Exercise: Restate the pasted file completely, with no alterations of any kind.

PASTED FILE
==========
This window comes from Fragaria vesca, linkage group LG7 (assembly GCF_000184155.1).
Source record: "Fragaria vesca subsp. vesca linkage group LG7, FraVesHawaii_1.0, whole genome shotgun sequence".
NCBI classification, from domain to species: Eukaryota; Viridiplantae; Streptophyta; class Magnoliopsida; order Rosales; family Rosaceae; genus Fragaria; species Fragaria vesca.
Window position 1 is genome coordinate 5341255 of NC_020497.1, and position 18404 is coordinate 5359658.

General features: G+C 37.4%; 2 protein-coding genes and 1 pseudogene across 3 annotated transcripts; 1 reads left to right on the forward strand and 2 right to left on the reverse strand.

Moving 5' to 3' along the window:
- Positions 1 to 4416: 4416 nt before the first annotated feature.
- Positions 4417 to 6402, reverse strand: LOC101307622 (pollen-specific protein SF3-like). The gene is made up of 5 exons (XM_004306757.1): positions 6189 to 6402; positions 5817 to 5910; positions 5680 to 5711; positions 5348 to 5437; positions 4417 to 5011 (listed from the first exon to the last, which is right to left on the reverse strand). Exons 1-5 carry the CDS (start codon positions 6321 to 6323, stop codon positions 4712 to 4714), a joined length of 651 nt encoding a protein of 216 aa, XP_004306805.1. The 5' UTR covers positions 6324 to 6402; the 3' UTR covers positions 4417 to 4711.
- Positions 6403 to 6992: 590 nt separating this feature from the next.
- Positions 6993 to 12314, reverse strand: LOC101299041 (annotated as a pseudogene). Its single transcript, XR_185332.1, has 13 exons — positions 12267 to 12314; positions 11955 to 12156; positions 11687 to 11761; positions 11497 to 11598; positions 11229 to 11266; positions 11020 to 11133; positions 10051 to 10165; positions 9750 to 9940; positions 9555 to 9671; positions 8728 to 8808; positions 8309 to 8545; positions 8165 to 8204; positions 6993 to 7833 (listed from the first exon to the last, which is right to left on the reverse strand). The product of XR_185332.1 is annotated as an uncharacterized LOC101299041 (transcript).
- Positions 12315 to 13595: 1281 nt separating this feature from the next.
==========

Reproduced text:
This window comes from Fragaria vesca, linkage group LG7 (assembly GCF_000184155.1).
Source record: "Fragaria vesca subsp. vesca linkage group LG7, FraVesHawaii_1.0, whole genome shotgun sequence".
NCBI classification, from domain to species: Eukaryota; Viridiplantae; Streptophyta; class Magnoliopsida; order Rosales; family Rosaceae; genus Fragaria; species Fragaria vesca.
Window position 1 is genome coordinate 5341255 of NC_020497.1, and position 18404 is coordinate 5359658.

General features: G+C 37.4%; 2 protein-coding genes and 1 pseudogene across 3 annotated transcripts; 1 reads left to right on the forward strand and 2 right to left on the reverse strand.

Moving 5' to 3' along the window:
- Positions 1 to 4416: 4416 nt before the first annotated feature.
- Positions 4417 to 6402, reverse strand: LOC101307622 (pollen-specific protein SF3-like). The gene is made up of 5 exons (XM_004306757.1): positions 6189 to 6402; positions 5817 to 5910; positions 5680 to 5711; positions 5348 to 5437; positions 4417 to 5011 (listed from the first exon to the last, which is right to left on the reverse strand). Exons 1-5 carry the CDS (start codon positions 6321 to 6323, stop codon positions 4712 to 4714), a joined length of 651 nt encoding a protein of 216 aa, XP_004306805.1. The 5' UTR covers positions 6324 to 6402; the 3' UTR covers positions 4417 to 4711.
- Positions 6403 to 6992: 590 nt separating this feature from the next.
- Positions 6993 to 12314, reverse strand: LOC101299041 (annotated as a pseudogene). Its single transcript, XR_185332.1, has 13 exons — positions 12267 to 12314; positions 11955 to 12156; positions 11687 to 11761; positions 11497 to 11598; positions 11229 to 11266; positions 11020 to 11133; positions 10051 to 10165; positions 9750 to 9940; positions 9555 to 9671; positions 8728 to 8808; positions 8309 to 8545; positions 8165 to 8204; positions 6993 to 7833 (listed from the first exon to the last, which is right to left on the reverse strand). The product of XR_185332.1 is annotated as an uncharacterized LOC101299041 (transcript).
- Positions 12315 to 13595: 1281 nt separating this feature from the next.